The 15-acre forest between Route 2 and the Alewife Brook Reservation is due to get a five-story building of nearly 300 units and around 500 parking spaces called The Residences at Acorn Park. Philadelphia-based O’Neill Properties introduced its $70 million plan in 2005, finding fierce but so far futile opposition from environmentalists and lovers of the densely wooded forest and its wildlife, including the Friends of the Alewife Reservation, Green Cambridge, the Mystic River Watershed Association, the Belmont Citizens Forum, Lesley University’s Division of Science and Mathematics, the Fresh Pond Resident’s Alliance and the Climate Action Coalition.
About 2.7 acres of Silver Maple Forest are in Cambridge – but not the area slated for development, minimizing city government’s ability to play a formal role.
Cambridge citizenry, however, is engaged and enraged, with Ellen Mass of the Friends of Alewife Reservation accusing the town of Belmont as enabling the razing of more than 700 trees over eight acres with three friendly zoning changes.
Meanwhile, she said, “environmental groups and the Belmont Conservation Commission litigated for five years with the state Department of Environmental Protection on the grounds that the proposed development violates the Wetlands Protection Act in several categories. Environmentalists claim the development location in the midst of a floodplain forest will be in violation of FEMA floodplain designations when the structure is built, including numerous municipal/state guidelines, including habitat protection.”
Rozann Kraus, of Cambridge’s Tromp transportation and traffic group, focused her ire on Prudential Financial, a funder of O’Neill’s work developing The Residences at Acorn Park.
“Prudential Financial, on its website, touts commitment to ‘doing business the right way’ and ‘minimizing the impact of its business activities on the environment,’” Kraus said. “At this moment, however, Prudential is poised to destroy one of Boston’s most vital floodplain ecosystems, the Silver Maple Forest, part of a contiguous wildlife and river corridor.”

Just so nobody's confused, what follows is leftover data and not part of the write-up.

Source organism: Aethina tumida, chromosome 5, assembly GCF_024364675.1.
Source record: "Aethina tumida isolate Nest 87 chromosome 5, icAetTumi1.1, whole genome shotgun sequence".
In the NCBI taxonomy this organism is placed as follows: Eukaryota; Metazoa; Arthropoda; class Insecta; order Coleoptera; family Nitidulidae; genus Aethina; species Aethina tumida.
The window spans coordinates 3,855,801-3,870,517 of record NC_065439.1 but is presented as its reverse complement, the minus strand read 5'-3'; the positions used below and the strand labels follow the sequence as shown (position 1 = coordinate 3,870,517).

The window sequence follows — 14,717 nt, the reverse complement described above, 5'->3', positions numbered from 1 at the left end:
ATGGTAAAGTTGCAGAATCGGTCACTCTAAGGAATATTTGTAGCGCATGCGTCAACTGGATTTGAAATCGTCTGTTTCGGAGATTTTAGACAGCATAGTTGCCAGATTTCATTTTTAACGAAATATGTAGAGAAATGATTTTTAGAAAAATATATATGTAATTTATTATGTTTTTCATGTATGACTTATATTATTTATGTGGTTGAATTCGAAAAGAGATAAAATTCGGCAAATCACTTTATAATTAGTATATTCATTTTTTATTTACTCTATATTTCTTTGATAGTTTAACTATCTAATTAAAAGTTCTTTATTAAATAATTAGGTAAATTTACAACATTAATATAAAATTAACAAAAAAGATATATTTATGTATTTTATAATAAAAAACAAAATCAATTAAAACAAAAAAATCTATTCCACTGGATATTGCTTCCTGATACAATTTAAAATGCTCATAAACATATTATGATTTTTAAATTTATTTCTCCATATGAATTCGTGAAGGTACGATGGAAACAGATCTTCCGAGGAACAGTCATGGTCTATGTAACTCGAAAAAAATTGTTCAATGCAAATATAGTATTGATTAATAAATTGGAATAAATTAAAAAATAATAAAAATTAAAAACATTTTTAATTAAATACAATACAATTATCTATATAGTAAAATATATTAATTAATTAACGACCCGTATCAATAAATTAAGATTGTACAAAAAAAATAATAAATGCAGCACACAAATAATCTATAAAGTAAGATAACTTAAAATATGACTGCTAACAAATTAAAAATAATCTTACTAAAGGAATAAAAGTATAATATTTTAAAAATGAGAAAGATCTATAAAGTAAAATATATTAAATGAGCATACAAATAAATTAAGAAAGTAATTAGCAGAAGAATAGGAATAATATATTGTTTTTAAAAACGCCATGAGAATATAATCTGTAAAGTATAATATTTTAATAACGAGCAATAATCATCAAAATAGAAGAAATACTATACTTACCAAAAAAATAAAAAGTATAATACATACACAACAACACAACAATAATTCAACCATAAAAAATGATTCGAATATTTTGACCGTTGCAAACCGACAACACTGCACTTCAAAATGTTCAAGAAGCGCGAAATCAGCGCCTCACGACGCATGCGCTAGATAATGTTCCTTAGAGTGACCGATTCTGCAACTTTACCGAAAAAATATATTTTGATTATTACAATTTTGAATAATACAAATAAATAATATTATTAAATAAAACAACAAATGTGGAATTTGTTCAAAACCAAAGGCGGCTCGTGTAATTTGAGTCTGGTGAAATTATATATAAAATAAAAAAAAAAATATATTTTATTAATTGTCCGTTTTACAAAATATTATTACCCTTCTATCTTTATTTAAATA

“In this age of climate change officials are removing the flooding safety net – forest and floodplain – for tens of thousands of Somerville, Cambridge, Arlington, Medford residents by clear-cutting the basin’s largest floodplain forest which remains in the Alewife watershed, exposing them to extreme weather,” Kraus said, writing in a press release:
Recent estimates by Lesley University suggest the 15-acre Silver Maple Forest – home to hundreds of native species including deer, fox, wolves and river otters – will help us avoid more than $13 million in flood damage alone over the next 20 years. Precipitation data indicated a 36 percent rise in storm water runoff at the Belmont Uplands silver maple forest.
Developers depict the Silver Maple Forest “Residents of Acorn Park Drive” as a conflict between conservationists and affordable housing advocates. Environmentalists at Alewife Reservation standing for the silver maples are asking to view closely where the project is and to note its low sea elevation with a coming rise in this level which, according to Army Corps of Engineers, places much of the basin under water.
“Prudential Financial and their partners are the only ones who stand to gain from this project,” Kraus said, “while the town and city residents and wildlife will lose a vital floodplain habitat and the protection for current and future generations.”
This post was updated Oct. 14 and 16, 2014, to include information about the injunction hearing and arrests.